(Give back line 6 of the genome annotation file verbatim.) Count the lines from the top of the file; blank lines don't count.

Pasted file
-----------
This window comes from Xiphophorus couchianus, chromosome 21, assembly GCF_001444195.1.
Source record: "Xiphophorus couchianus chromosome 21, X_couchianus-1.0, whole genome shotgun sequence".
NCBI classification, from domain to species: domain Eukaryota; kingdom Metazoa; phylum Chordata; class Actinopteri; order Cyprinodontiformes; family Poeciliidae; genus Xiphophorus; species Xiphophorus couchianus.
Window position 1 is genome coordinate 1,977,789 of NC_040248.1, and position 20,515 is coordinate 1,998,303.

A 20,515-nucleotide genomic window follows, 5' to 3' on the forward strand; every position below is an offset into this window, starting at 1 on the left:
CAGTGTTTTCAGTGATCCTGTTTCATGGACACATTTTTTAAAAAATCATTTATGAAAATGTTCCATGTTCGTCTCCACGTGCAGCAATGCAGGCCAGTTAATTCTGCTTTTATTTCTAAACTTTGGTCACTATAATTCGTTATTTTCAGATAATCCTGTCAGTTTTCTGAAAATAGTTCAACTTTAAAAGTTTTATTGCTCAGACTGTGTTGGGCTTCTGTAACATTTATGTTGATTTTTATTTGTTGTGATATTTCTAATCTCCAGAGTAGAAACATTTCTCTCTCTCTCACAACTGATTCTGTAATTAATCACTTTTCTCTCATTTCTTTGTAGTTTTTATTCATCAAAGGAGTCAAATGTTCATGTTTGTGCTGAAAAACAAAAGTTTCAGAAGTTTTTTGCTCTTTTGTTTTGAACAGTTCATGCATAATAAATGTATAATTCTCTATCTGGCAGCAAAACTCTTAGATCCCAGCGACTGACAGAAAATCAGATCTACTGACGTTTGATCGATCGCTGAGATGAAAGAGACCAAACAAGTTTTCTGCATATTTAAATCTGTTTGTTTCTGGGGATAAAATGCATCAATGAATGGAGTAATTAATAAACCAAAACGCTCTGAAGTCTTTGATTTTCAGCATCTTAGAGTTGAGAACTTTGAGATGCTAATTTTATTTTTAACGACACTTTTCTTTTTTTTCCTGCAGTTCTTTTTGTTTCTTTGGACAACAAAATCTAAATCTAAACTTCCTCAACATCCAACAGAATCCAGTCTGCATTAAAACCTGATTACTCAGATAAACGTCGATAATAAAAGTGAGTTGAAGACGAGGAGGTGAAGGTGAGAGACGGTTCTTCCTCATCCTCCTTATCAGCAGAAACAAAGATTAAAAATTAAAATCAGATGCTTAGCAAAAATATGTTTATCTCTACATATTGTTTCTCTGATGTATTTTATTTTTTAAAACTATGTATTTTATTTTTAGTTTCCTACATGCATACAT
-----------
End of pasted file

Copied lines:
CAGTGTTTTCAGTGATCCTGTTTCATGGACACATTTTTTAAAAAATCATTTATGAAAATGTTCCATGTTCGTCTCCACGTGCAGCAATGCAGGCCAGTTAATTCTGCTTTTATTTCTAAACTTTGGTCACTATAATTCGTTATTTTCAGATAATCCTGTCAGTTTTCTGAAAATAGTTCAACTTTAAAAGTTTTATTGCTCAGACTGTGTTGGGCTTCTGTAACATTTATGTTGATTTTTATTTGTTGTGATATTTCTAATCTCCAGAGTAGAAACATTTCTCTCTCTCTCACAACTGATTCTGTAATTAATCACTTTTCTCTCATTTCTTTGTAGTTTTTATTCATCAAAGGAGTCAAATGTTCATGTTTGTGCTGAAAAACAAAAGTTTCAGAAGTTTTTTGCTCTTTTGTTTTGAACAGTTCATGCATAATAAATGTATAATTCTCTATCTGGCAGCAAAACTCTTAGATCCCAGCGACTGACAGAAAATCAGATCTACTGACGTTTGATCGATCGCTGAGATGAAAGAGACCAAACAAGTTTTCTGCATATTTAAATCTGTTTGTTTCTGGGGATAAAATGCATCAATGAATGGAGTAATTAATAAACCAAAACGCTCTGAAGTCTTTGATTTTCAGCATCTTAGAGTTGAGAACTTTGAGATGCTAATTTTATTTTTAACGACACTTTTCTTTTTTTTCCTGCAGTTCTTTTTGTTTCTTTGGACAACAAAATCTAAATCTAAACTTCCTCAACATCCAACAGAATCCAGTCTGCATTAAAACCTGATTACTCAGATAAACGTCGATAATAAAAGTGAGTTGAAGACGAGGAGGTGAAGGTGAGAGACGGTTCTTCCTCATCCTCCTTATCAGCAGAAACAAAGATTAAAAATTAAAATCAGATGCTTAGCAAAAATATGTTTATCTCTACATATTGTTTCTCTGATGTATTTTATTTTTTAAAACTATGTATTTTATTTTTAGTTTCCTACATGCATACAT